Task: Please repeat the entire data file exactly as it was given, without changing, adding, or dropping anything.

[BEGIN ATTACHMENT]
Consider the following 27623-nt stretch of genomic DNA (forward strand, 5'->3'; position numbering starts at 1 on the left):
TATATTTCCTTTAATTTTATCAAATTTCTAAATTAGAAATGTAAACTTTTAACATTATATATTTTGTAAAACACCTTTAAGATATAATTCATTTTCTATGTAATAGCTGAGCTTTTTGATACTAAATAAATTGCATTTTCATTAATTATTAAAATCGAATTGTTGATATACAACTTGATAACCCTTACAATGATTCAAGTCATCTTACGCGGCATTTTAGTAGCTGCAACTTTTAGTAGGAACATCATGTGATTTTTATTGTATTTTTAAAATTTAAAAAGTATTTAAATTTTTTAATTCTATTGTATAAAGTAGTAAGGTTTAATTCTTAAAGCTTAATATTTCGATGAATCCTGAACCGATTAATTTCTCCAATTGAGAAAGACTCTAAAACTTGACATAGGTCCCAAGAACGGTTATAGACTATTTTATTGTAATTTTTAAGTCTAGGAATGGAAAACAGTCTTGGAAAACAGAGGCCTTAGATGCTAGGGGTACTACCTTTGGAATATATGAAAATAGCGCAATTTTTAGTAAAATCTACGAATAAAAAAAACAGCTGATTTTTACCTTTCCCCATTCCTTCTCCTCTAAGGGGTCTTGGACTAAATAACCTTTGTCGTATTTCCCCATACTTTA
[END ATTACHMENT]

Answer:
Consider the following 27623-nt stretch of genomic DNA (forward strand, 5'->3'; position numbering starts at 1 on the left):
TATATTTCCTTTAATTTTATCAAATTTCTAAATTAGAAATGTAAACTTTTAACATTATATATTTTGTAAAACACCTTTAAGATATAATTCATTTTCTATGTAATAGCTGAGCTTTTTGATACTAAATAAATTGCATTTTCATTAATTATTAAAATCGAATTGTTGATATACAACTTGATAACCCTTACAATGATTCAAGTCATCTTACGCGGCATTTTAGTAGCTGCAACTTTTAGTAGGAACATCATGTGATTTTTATTGTATTTTTAAAATTTAAAAAGTATTTAAATTTTTTAATTCTATTGTATAAAGTAGTAAGGTTTAATTCTTAAAGCTTAATATTTCGATGAATCCTGAACCGATTAATTTCTCCAATTGAGAAAGACTCTAAAACTTGACATAGGTCCCAAGAACGGTTATAGACTATTTTATTGTAATTTTTAAGTCTAGGAATGGAAAACAGTCTTGGAAAACAGAGGCCTTAGATGCTAGGGGTACTACCTTTGGAATATATGAAAATAGCGCAATTTTTAGTAAAATCTACGAATAAAAAAAACAGCTGATTTTTACCTTTCCCCATTCCTTCTCCTCTAAGGGGTCTTGGACTAAATAACCTTTGTCGTATTTCCCCATACTTTA